Another housing agency may need bailout

The Federal Housing Administration may need taxpayer money as delinquencies mount on loans it guaranteed for first-time home buyers.

Talk in Washington is again turning to another potential bailout tied to the housing market, casting a shadow over recent hopeful news about stabilizing and rising home prices.

The worry is about the Federal Housing Administration, a force in the mortgage market. An impending audit may show real problems there. Renewed attention to the FHA highlights a program that’s often misunderstood.

The FHA is not Fannie Mae or Freddie Mac. Those entities buy up existing mortgages. The FHA is essentially in the insurance business, designed to encourage lending to riskier home buyers, those who have lower credit scores or don’t have the savings needed to put up a large enough down payment.

“FHA has historically been an entrée for a bunch of first time homebuyers to get access into home ownership,” says Raphael Bostic, a USC public policy professor and former HUD assistant secretary.

Bostic adds that the program with roots in the Great Depression has been especially important for minority home buyers.

When banks are hesitant to lend, the FHA can step in. Homeowners pay premiums to the FHA in return for its backing. The FHA pays lenders when home loans go bad. And many have recently. The fear is the FHA doesn’t have enough stashed away.

“Do they in fact have enough reserves to meet future needs when a certain number of these mortgages will in fact go belly up and the lender comes to them for potential losses?” asks Christopher Thornberg of Beacon Economics.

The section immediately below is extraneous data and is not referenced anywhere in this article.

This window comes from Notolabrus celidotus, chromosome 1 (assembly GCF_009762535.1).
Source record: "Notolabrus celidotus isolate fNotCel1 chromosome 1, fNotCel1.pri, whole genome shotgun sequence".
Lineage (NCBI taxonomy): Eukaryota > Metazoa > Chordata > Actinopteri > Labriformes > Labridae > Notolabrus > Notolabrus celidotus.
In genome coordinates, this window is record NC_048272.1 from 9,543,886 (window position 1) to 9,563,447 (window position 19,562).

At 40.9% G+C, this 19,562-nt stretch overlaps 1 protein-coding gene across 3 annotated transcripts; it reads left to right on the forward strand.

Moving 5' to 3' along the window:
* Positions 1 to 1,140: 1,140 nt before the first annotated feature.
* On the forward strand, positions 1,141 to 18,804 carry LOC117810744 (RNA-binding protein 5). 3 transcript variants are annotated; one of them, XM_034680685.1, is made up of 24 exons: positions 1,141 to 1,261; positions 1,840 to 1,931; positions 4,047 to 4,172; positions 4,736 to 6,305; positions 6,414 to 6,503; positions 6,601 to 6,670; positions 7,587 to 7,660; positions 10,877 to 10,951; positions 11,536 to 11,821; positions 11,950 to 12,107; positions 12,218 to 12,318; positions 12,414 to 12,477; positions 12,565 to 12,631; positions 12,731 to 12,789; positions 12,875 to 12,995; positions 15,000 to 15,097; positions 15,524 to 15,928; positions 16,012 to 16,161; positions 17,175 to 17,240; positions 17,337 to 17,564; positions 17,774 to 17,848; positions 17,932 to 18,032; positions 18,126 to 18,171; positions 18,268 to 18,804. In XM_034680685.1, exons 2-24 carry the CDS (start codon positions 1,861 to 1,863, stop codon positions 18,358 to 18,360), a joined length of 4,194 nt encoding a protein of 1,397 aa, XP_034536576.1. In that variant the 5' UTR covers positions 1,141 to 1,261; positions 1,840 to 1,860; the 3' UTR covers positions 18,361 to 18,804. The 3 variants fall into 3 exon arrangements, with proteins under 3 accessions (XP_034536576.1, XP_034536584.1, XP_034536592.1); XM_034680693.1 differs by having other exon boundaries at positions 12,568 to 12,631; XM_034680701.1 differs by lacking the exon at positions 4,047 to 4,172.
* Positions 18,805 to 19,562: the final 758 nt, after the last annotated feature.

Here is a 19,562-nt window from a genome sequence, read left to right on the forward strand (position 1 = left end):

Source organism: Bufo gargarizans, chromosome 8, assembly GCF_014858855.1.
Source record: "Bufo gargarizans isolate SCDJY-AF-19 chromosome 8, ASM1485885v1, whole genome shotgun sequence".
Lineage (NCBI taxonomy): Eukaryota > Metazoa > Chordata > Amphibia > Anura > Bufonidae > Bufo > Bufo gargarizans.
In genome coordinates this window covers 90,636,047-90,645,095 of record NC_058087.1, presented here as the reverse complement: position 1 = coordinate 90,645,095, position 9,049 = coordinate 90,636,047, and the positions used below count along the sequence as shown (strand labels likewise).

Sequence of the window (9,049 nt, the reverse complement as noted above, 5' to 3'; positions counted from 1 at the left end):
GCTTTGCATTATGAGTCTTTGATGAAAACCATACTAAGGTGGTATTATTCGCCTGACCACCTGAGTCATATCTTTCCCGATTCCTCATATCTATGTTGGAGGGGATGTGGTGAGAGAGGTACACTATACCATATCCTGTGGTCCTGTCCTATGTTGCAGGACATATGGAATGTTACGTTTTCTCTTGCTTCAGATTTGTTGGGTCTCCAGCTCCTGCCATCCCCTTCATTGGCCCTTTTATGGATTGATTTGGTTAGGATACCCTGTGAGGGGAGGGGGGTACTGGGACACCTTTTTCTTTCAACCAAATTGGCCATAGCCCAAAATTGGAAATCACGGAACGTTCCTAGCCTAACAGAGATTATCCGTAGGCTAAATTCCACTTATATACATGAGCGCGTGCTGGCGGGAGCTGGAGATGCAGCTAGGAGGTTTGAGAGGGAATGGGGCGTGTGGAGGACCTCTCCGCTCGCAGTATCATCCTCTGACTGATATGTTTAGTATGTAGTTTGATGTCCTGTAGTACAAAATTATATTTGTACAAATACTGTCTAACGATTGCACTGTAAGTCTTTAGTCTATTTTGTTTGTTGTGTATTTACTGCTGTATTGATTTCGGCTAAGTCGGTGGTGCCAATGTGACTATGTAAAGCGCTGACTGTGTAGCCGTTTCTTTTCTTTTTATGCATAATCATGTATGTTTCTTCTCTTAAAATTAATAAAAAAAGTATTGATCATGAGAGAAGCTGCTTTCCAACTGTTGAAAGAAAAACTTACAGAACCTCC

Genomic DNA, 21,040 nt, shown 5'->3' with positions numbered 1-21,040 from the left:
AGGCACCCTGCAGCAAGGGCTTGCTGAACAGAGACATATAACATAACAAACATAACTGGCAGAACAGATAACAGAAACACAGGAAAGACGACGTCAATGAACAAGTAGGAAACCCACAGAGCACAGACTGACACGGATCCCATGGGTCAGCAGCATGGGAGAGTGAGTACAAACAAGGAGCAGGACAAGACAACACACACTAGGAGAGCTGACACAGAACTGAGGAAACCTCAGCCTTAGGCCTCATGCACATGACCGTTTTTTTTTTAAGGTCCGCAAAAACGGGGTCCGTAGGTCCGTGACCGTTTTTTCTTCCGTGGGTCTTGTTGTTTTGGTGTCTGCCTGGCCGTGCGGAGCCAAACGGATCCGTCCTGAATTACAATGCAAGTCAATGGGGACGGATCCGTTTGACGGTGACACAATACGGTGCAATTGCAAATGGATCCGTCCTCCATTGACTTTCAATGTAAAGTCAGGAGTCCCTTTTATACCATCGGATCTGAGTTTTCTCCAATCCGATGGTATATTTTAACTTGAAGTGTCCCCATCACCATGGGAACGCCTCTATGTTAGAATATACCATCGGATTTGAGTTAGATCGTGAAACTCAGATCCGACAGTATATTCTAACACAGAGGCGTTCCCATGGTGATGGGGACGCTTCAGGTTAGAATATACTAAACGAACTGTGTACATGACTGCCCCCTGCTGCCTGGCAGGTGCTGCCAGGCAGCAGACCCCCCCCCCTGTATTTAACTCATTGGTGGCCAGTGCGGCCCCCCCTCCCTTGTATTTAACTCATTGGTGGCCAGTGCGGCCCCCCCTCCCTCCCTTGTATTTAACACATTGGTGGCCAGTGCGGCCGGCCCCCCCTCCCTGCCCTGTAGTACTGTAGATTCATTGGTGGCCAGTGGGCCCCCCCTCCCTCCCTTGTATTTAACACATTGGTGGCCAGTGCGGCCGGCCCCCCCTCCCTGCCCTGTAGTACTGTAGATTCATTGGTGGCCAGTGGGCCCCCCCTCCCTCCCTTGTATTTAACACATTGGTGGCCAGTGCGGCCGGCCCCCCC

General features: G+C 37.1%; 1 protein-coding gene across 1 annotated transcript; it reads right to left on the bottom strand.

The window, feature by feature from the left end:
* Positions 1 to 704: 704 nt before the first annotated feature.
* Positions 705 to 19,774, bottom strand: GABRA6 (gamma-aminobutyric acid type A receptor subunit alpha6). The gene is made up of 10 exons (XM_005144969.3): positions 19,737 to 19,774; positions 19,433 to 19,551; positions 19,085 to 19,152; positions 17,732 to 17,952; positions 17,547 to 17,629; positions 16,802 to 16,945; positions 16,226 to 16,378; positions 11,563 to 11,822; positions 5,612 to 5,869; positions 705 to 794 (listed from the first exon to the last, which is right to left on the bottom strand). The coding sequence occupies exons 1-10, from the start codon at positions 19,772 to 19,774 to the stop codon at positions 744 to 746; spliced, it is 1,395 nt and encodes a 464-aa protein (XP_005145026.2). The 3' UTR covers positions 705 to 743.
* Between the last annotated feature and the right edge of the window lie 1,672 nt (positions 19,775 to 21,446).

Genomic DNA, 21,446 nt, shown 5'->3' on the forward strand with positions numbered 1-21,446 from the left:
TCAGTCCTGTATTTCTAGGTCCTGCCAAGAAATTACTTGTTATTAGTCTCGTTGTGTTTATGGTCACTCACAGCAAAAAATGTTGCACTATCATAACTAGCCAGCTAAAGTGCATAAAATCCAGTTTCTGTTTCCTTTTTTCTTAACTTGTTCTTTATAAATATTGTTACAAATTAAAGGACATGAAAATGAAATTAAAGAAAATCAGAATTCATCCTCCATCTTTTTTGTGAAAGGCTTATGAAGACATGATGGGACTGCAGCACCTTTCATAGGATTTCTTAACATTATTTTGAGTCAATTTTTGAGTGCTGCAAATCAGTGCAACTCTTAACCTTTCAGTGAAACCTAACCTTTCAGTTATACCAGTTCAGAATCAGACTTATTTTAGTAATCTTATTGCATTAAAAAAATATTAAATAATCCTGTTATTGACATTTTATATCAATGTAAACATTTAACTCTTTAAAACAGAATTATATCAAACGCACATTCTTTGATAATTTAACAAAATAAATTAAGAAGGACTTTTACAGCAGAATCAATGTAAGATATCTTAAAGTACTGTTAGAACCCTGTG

Thornberg is skeptical of government programs to boost home ownership. But owning a home is a cherished concept with bipartisan support, so there could be political momentum to help FHA if it’s drowning.

Eric Belsky, managing director of Harvard’s Joint Center for Housing Studies, believes a weakened FHA would affect the housing recovery.

“This would I think take some steam out of it,” Belsky says. “Some borrowers that would otherwise have been able to get a loan wouldn’t be able to.”

If the FHA audit is as bad as some fear, it may mean still another bailout tied to the housing crisis.

Mark Garrison: First, let’s get one thing straight. The FHA is not Fannie Mae or Freddie Mac. They buy up existing mortgages. Think of the FHA as an insurance company built to encourage lending to riskier home buyers. USC public policy professor Raphael Bostic is a former HUD assistant secretary.

Raphael Bostic: FHA has historically been an entrée for a bunch of first time homebuyers to get access into home ownership. It has been very important for ethnic minorities.

When people don’t have the big savings needed for a down payment, banks are less likely to lend. That’s when the FHA steps in, offering insurance and paying up if home loans go bad. And many have. The fear is the FHA doesn’t have enough stashed away.

Christopher Thornberg: Do they in fact have enough reserves to meet future needs when a certain number of these mortgages will in fact go belly up and the lender comes to them for potential losses?

Christopher Thornberg with Beacon Economics is skeptical of the government boosting home ownership. But that’s a cherished concept with bipartisan support, so there could be political will to help the FHA if it’s drowning. Eric Belsky, managing director of Harvard’s Joint Center for Housing Studies, believes a weakened FHA would affect the housing recovery.

Eric Belsky: This would I think take some steam out of it. Some borrowers that would otherwise have been able to get a loan wouldn’t be able to.

If the FHA audit is as bad as some fear, we may not have seen the last housing crisis bailout. In New York, I'm Mark Garrison, for Marketplace.

About the author

Mark Garrison is a reporter and substitute host for Marketplace, based in New York.

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